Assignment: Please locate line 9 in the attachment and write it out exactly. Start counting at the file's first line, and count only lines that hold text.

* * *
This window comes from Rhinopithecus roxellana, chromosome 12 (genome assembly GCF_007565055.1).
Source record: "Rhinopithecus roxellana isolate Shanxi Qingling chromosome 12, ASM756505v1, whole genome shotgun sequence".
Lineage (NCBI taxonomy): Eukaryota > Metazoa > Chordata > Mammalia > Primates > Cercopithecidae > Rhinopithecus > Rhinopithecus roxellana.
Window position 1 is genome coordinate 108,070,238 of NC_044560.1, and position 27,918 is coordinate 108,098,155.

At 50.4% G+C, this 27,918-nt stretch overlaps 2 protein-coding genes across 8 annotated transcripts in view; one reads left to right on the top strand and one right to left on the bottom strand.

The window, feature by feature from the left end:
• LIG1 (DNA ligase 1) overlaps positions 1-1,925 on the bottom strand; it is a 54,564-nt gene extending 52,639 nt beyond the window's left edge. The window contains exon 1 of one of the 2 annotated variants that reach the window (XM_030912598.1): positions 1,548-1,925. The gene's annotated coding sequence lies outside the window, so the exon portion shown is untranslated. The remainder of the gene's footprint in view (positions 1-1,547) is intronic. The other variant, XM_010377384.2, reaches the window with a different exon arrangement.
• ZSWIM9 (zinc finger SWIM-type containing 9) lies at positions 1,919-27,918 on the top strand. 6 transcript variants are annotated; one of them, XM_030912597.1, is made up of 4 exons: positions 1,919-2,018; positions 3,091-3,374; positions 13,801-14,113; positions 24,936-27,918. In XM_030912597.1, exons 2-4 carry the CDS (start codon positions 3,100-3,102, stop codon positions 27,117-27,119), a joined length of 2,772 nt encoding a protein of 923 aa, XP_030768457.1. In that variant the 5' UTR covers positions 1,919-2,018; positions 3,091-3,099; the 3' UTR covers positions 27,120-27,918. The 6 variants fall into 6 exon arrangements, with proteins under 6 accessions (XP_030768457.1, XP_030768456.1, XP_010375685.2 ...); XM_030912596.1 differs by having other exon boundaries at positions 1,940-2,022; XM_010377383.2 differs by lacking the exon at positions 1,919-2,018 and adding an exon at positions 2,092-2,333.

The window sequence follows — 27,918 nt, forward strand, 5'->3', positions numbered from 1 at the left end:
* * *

The window sequence follows — 27,918 nt, forward strand, 5'->3', positions numbered from 1 at the left end: